There were times where I just wondered when exactly this film was going to end. This film just felt longer than it needed to be. You have these sort of fast-paced battle sequences but there are various segments of the film where everything drags on. While it does allow some further taking in of the amazing visuals, it almost feels like a distraction from what must truly be an uninteresting story. Except that this isn’t an uninteresting story. It’s been done before, and done better!

One last thing, this film starts off in a stale manner. Again, I’ll reference the scene where Mulan shows off her badass skills. To reiterate, she is a badass. But if you watch this movie, specifically the first few minutes, pay attention to every time the father says “no,” it doesn’t feel natural. It feels like the director just wanted to finish the scene and move on. I know film is a visual medium, and visually, “Mulan” looks pretty. But looks should not be the defining factor of all movies. Movies are not supermodels. They have to do more than please the eyes.

Disney’s MULAN Mulan (Yifei Liu) Photo: Stephen Tilley © 2018 Disney Enterprises, Inc. All Rights Reserved.

In the end, “Mulan” is forgettable, dull, and dishonorable. Dishonor on Disney! Dishonor on your cash cow! And dishonor on 2020! While this is nowhere near as bad as say “Superintelligence,” this was not worth my time. I am curious as to what would have happened if I saw this in a theater. Would I have liked it better? Some might argue that it is the same movie either way, and they aren’t wrong. But they’re different experiences. Sometimes a bad movie can get a few points for the experiential factor. I did not like “Moana” but I will not deny that it is pleasing for my pupils. The animators did an excellent job with that film. I gave it a 5/10 after watching it at home, but who knows? Maybe I would have liked it better in a theatrical environment. Nevertheless, this vision of “Mulan” takes a classic tale and makes it boring. I didn’t even get into the controversies surrounding this film, that’s a subject I did not even have time for. But my head is already spinning enough that I cannot even touch upon that matter! Instead, I’m going to give “Mulan” a 4/10.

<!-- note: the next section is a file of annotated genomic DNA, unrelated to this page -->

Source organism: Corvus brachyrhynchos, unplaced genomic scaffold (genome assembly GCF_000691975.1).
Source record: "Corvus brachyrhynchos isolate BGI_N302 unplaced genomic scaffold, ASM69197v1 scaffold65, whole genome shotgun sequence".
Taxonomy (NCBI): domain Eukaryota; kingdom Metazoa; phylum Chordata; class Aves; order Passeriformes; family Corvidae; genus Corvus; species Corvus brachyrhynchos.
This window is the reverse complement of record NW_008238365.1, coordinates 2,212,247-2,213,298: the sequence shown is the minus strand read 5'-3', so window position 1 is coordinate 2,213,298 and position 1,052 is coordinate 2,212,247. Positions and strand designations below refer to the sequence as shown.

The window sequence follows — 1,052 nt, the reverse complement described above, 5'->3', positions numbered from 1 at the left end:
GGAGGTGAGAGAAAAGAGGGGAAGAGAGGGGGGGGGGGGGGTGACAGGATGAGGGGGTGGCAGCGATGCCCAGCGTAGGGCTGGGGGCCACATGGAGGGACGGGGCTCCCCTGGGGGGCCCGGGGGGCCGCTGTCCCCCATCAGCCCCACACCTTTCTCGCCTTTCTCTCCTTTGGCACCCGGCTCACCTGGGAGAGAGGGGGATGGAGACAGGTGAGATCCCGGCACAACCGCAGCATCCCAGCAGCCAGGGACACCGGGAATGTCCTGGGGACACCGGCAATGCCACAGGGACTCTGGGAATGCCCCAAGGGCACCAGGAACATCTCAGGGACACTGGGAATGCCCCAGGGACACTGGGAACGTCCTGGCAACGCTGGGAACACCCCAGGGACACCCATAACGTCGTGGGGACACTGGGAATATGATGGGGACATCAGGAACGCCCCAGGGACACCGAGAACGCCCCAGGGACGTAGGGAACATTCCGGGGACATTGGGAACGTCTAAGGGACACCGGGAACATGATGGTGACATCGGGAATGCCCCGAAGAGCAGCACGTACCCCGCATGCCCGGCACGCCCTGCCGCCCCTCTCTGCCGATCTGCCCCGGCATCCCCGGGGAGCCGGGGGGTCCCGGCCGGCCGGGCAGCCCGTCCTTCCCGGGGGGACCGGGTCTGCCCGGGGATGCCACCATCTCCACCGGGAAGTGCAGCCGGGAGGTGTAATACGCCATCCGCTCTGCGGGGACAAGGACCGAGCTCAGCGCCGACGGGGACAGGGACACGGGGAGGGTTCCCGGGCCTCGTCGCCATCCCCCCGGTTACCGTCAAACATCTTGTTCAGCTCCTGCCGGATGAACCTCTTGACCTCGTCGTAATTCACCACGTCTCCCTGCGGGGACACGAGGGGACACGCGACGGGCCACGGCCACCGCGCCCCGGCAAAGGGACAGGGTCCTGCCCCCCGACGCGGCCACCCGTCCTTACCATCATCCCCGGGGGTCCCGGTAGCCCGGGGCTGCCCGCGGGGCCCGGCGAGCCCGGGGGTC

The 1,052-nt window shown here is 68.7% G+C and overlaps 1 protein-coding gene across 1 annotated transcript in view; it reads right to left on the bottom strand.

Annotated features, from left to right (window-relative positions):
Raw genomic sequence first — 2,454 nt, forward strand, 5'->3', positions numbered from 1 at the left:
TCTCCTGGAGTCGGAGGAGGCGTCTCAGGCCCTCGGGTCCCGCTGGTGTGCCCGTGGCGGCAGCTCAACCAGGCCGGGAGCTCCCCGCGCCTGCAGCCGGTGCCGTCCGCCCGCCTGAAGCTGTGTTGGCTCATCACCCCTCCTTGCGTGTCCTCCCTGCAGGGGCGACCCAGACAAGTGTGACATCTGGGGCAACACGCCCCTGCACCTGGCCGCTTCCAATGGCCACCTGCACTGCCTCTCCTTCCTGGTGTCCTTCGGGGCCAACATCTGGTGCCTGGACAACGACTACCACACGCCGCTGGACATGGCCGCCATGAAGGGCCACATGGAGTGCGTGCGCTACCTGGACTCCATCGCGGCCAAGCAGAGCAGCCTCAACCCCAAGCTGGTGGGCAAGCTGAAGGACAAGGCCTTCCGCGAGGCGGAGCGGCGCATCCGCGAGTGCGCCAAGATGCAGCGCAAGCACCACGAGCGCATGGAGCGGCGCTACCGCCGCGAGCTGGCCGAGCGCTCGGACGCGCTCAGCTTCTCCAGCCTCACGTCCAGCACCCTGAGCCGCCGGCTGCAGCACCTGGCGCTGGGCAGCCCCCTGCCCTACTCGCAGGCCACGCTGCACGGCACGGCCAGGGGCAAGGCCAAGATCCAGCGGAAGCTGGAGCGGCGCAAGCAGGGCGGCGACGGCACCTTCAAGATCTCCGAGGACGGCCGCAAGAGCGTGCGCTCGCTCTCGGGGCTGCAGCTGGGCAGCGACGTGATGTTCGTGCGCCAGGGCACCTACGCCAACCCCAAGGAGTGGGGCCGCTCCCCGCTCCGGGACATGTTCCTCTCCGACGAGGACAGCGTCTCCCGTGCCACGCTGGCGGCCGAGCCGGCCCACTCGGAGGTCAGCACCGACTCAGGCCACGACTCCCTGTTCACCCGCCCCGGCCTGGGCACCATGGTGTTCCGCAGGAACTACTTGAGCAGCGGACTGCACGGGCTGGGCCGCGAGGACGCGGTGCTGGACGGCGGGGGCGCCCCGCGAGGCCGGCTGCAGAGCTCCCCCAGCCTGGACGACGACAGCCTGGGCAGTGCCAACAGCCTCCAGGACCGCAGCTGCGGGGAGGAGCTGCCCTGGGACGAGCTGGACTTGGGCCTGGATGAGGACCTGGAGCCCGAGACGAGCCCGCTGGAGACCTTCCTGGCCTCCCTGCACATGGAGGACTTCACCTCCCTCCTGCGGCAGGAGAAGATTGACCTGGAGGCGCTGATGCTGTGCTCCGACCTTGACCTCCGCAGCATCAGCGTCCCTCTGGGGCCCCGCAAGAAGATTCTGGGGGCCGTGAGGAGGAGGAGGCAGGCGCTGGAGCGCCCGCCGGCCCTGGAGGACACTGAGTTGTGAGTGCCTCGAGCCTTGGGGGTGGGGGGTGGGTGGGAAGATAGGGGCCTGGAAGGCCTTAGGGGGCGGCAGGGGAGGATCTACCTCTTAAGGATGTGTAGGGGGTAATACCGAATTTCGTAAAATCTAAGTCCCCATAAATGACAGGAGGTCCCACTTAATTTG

On another note, if you want a really good film that centers around Asian culture, which by the way, is animated. Go watch “Over the Moon!” It’s streaming right now on Netflix and I guarantee you, it is one of most magical experiences I had watching a film this year. In fact, while I was not of this mindset, I will say, if you are of the mindset that you want a film that is more reflective of what Disney is, what it stands for, and what they’ve done, this might be for you. Check that movie out, and skip the new “Mulan” adaptation! Your brain will thank you.